Hot flushes, tamoxifen and many different views

Hi all, 

I am 3 months into tamoxifen post lumpectomy, chemo and radiotherapy.  and also had to have a hysterectomy a month ago my main problem is sleep disturbance and hot flushes as I have the double whammy of tamoxifen and no overies.

i saw my oncologist last week who approved me taking 5htp for the sleep disturbance ( it increases uptake of seratonin and melatonin ) and she also suggested evening primrose oil and acupuncture.

in researching these I came across lots of recommendations for taking sage as a supplement for the hot flushes. Looking at all the posts there seems to be a huge range of conflicting info so I had a look on the NATIONAL INSTITUTE OF CLINICAL EXCELLENCE website which makes the following recommendations 

Menopausal symptoms

1.13.8 Discontinue hormone replacement therapy (HRT) in women who are diagnosed with breast cancer.
1.13.9 Do not offer HRT (including oestrogen/progestogen combination) routinely to women with menopausal symptoms and a history of breast cancer. HRT[13] may, in exceptional cases, be offered to women with severe menopausal symptoms and with whom the associated risks have been discussed.
1.13.10 Offer information and counselling for all women about the possibility of early menopause and menopausal symptoms associated with breast cancer treatment.
1.13.11 Tibolone or progestogens are not recommended for women with menopausal symptoms who have breast cancer.
1.13.12 The selective serotonin re-uptake inhibitor antidepressants paroxetine[14] and fluoxetine[14] may be offered to women with breast cancer for relieving menopausal symptoms, particularly hot flushes, but not to those taking tamoxifen.
1.13.13 Clonidine, venlafaxine[14] and gabapentin[14] should only be offered to treat hot flushes in women with breast cancer after they have been fully informed of the significant side effects.
1.13.14 Soy (isoflavone), red clover, black cohosh, vitamin E and magnetic devices are not recommended for the treatment of menopausal symptoms in women with breast cancer.


as you see they clearly state that we should avoid soy, red clover, black cohosh, and vitamin e and magnetic devices so am I wrong to chance taking the sage ? 

Hi Cath50, 

I am sure some of our users will be along soon to offer their support and share their stories. 

We do have a booklet on Menopausal symptoms and breast cancer which you can download or order and that you may find useful.  

In the meantime you could always call our helpline who can talk you through some of the questions you have on what to avoid. You can contact them on 0808 800 6000. The opening hours are below.

Monday-Friday, 9am-5pm
Late opening Monday and Wednesday 5pm-7pm,
Saturday, 9am-1pm 

Best wishes, 


Cath50 I know it’s a month since your post, but just in case you do check this thread again, my sister lives in Germany & their GPs all recommend sage tea & there is research to suggest it can reduce flushes by 64%, along with avoiding hot drinks & alcohol.  You can still have hot drinks, just let them cool a bit before you drink them, which is ok for green & camomile teas.  Not sure if I would fancy a lukewarm coffee much though. Re alcohol, I get an immediate flush if I drink a glass of wine & wake up really hot in the night, which I don’t do normally. x

Thanks for your posting of the NICE guidelines - very helpful.  As you say, they detail things we should avoid, however sage isn’t on that list, so I would think it is OK to try to see if it helps you.  If it does, please let us know! :slight_smile:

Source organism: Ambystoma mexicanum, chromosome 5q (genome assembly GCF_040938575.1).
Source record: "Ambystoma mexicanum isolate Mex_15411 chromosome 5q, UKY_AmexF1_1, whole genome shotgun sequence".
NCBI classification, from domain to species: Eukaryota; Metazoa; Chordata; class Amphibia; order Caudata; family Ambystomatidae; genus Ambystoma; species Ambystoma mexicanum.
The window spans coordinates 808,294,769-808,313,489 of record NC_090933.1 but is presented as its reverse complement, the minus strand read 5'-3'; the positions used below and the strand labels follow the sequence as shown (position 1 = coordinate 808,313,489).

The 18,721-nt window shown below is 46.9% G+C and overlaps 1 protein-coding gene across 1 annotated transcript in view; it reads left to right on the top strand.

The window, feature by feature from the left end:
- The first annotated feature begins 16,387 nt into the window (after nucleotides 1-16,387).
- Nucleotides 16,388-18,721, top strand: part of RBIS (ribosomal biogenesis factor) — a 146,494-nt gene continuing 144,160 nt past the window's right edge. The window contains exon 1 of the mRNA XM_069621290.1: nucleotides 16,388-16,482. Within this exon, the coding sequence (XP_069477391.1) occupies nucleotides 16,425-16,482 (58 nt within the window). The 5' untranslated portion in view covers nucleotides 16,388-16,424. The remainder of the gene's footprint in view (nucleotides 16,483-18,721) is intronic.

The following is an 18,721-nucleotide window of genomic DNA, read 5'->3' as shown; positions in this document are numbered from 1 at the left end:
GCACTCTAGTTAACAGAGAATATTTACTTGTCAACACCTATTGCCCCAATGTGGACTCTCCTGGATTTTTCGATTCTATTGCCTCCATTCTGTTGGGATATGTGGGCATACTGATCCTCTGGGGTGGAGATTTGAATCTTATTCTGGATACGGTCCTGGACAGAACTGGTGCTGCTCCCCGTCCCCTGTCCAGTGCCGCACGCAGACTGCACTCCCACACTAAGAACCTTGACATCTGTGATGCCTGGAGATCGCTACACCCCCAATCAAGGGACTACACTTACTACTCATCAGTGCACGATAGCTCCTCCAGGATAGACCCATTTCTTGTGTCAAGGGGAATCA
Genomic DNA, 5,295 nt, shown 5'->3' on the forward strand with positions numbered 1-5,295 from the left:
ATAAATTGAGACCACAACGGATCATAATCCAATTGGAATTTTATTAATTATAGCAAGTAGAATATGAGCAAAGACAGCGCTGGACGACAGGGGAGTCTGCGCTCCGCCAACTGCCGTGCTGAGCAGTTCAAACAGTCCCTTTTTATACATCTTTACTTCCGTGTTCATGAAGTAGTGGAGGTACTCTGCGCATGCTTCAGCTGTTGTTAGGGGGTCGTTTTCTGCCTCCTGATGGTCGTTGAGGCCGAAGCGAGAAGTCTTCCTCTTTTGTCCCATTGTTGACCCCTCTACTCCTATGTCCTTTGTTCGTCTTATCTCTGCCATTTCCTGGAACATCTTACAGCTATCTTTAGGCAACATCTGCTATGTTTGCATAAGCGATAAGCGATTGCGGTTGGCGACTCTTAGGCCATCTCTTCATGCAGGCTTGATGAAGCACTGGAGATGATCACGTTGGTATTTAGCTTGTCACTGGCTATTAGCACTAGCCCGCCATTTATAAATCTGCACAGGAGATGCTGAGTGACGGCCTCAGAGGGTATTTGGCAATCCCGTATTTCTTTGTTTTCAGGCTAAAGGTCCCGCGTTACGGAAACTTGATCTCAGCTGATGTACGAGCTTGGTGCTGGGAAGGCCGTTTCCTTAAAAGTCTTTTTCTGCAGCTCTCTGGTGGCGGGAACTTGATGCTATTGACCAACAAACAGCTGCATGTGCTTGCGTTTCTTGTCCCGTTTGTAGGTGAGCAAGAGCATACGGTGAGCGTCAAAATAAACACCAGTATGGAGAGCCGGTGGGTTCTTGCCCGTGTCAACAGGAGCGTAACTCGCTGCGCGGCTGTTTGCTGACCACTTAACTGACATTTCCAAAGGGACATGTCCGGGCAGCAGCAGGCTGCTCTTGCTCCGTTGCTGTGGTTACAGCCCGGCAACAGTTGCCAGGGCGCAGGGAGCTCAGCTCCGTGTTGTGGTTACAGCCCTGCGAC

Never thought about buying it. Just put 5 leaves in hot water & leave for 10-15 mins. Doesn’t taste of much & weirdly gets rid of sore throats too.  Found out the latter last week.x

I read this about …Sage is known for its minty flavor and pungent aroma but turns out it can pack in a punch against cancer. This herb has been found to induce cell death and reduce growth in melanoma cells, colon carcinoma cells, and hepatoma cells.4Sage basically has many bioactive compounds with beneficial effects. Ursolic acid, a compound present in it, has been found to be particularly effective at fighting cancer so many mixed answers it’s too confusing and worrying

Hi Cath50,


My oncologist suggested I try sage and evening primrose oil for really bad hot flushes. I found taking a fairly high dose of sage, taken twice a day, dramatically reduced the hot flushes for about 12-18 months, then the effect wore off. So I went cold turkey on sage (in a manner of roast dinner speak) hoping that if I had a gap, my body might readjust and it might work better again. So tried evening primrose oil, which I think may help a little bit, and after a long break from sage now take a lower dose just once a day, which helps a fair amount, though I still have disturbed sleep due to flushes.


From what I can gather on the forum, sage works for some people but not for all.


As a cautionary note, someone once replied to one of my posts recommending sage for hot flushes, saying It might affect blood pressure in some people. So, anyone thinking of taking sage might want to read about that, before they try sage.



It’s possible that soy advice is out of date. For example, studies have shown women who consume the most soy foods (e.g. Japanese women) have lower rates of breast cancer. Try googling “Soy Phytoestrogens for Menopause Hot Flashes”. You may also want to research ground flaxseed (due to the the lignans). Of course, the results seem to be mixed so may not work for you.


Some even use essential oils to help, e.g. clary sage, but reports seem to be anecdotal only.